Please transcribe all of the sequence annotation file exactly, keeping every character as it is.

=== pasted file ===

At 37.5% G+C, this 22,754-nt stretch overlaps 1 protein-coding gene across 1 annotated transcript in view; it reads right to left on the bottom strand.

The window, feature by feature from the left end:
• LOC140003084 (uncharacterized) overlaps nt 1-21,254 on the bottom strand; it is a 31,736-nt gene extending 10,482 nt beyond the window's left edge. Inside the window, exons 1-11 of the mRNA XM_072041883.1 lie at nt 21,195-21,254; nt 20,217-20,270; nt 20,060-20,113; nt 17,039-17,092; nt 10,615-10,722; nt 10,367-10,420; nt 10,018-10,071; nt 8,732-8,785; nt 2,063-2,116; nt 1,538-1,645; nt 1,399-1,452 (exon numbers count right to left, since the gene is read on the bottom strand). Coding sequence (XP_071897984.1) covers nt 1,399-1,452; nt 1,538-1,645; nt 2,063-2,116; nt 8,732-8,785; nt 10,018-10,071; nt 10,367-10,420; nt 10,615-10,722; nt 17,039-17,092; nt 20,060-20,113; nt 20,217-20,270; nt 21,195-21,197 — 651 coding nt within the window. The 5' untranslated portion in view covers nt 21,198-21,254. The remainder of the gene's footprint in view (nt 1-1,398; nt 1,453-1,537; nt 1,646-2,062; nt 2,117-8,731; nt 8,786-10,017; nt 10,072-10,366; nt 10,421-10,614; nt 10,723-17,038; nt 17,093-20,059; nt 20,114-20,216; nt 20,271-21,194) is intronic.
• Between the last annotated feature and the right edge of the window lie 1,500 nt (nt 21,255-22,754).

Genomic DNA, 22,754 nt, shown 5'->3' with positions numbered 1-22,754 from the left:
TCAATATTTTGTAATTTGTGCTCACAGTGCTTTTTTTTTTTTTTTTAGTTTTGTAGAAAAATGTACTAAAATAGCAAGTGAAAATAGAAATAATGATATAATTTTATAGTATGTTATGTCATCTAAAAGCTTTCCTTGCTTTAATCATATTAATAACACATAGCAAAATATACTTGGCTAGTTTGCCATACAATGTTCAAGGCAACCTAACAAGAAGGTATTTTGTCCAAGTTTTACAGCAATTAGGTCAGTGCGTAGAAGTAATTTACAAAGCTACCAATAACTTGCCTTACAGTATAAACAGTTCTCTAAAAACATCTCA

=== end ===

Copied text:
At 37.5% G+C, this 22,754-nt stretch overlaps 1 protein-coding gene across 1 annotated transcript in view; it reads right to left on the bottom strand.

The window, feature by feature from the left end:
• LOC140003084 (uncharacterized) overlaps nt 1-21,254 on the bottom strand; it is a 31,736-nt gene extending 10,482 nt beyond the window's left edge. Inside the window, exons 1-11 of the mRNA XM_072041883.1 lie at nt 21,195-21,254; nt 20,217-20,270; nt 20,060-20,113; nt 17,039-17,092; nt 10,615-10,722; nt 10,367-10,420; nt 10,018-10,071; nt 8,732-8,785; nt 2,063-2,116; nt 1,538-1,645; nt 1,399-1,452 (exon numbers count right to left, since the gene is read on the bottom strand). Coding sequence (XP_071897984.1) covers nt 1,399-1,452; nt 1,538-1,645; nt 2,063-2,116; nt 8,732-8,785; nt 10,018-10,071; nt 10,367-10,420; nt 10,615-10,722; nt 17,039-17,092; nt 20,060-20,113; nt 20,217-20,270; nt 21,195-21,197 — 651 coding nt within the window. The 5' untranslated portion in view covers nt 21,198-21,254. The remainder of the gene's footprint in view (nt 1-1,398; nt 1,453-1,537; nt 1,646-2,062; nt 2,117-8,731; nt 8,786-10,017; nt 10,072-10,366; nt 10,421-10,614; nt 10,723-17,038; nt 17,093-20,059; nt 20,114-20,216; nt 20,271-21,194) is intronic.
• Between the last annotated feature and the right edge of the window lie 1,500 nt (nt 21,255-22,754).

Genomic DNA, 22,754 nt, shown 5'->3' with positions numbered 1-22,754 from the left:
TCAATATTTTGTAATTTGTGCTCACAGTGCTTTTTTTTTTTTTTTTAGTTTTGTAGAAAAATGTACTAAAATAGCAAGTGAAAATAGAAATAATGATATAATTTTATAGTATGTTATGTCATCTAAAAGCTTTCCTTGCTTTAATCATATTAATAACACATAGCAAAATATACTTGGCTAGTTTGCCATACAATGTTCAAGGCAACCTAACAAGAAGGTATTTTGTCCAAGTTTTACAGCAATTAGGTCAGTGCGTAGAAGTAATTTACAAAGCTACCAATAACTTGCCTTACAGTATAAACAGTTCTCTAAAAACATCTCA